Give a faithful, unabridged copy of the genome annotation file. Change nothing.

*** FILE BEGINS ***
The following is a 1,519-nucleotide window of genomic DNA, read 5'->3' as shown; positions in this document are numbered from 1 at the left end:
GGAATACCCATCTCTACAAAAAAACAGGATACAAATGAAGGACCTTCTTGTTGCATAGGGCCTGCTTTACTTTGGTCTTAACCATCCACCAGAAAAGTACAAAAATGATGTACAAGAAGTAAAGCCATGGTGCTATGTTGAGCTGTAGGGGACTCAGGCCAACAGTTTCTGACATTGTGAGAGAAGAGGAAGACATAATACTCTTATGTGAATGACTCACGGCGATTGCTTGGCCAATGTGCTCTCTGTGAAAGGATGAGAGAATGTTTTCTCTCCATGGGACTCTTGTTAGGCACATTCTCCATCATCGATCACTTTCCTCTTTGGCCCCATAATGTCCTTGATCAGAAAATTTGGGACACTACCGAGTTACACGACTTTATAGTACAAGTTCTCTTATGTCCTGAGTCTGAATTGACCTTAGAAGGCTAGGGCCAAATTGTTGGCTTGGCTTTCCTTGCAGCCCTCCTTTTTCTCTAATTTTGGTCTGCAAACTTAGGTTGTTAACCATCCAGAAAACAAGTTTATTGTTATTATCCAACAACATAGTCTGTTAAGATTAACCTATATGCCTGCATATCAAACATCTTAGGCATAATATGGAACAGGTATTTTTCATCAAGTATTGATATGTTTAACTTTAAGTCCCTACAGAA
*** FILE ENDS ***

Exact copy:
The following is a 1,519-nucleotide window of genomic DNA, read 5'->3' as shown; positions in this document are numbered from 1 at the left end:
GGAATACCCATCTCTACAAAAAAACAGGATACAAATGAAGGACCTTCTTGTTGCATAGGGCCTGCTTTACTTTGGTCTTAACCATCCACCAGAAAAGTACAAAAATGATGTACAAGAAGTAAAGCCATGGTGCTATGTTGAGCTGTAGGGGACTCAGGCCAACAGTTTCTGACATTGTGAGAGAAGAGGAAGACATAATACTCTTATGTGAATGACTCACGGCGATTGCTTGGCCAATGTGCTCTCTGTGAAAGGATGAGAGAATGTTTTCTCTCCATGGGACTCTTGTTAGGCACATTCTCCATCATCGATCACTTTCCTCTTTGGCCCCATAATGTCCTTGATCAGAAAATTTGGGACACTACCGAGTTACACGACTTTATAGTACAAGTTCTCTTATGTCCTGAGTCTGAATTGACCTTAGAAGGCTAGGGCCAAATTGTTGGCTTGGCTTTCCTTGCAGCCCTCCTTTTTCTCTAATTTTGGTCTGCAAACTTAGGTTGTTAACCATCCAGAAAACAAGTTTATTGTTATTATCCAACAACATAGTCTGTTAAGATTAACCTATATGCCTGCATATCAAACATCTTAGGCATAATATGGAACAGGTATTTTTCATCAAGTATTGATATGTTTAACTTTAAGTCCCTACAGAA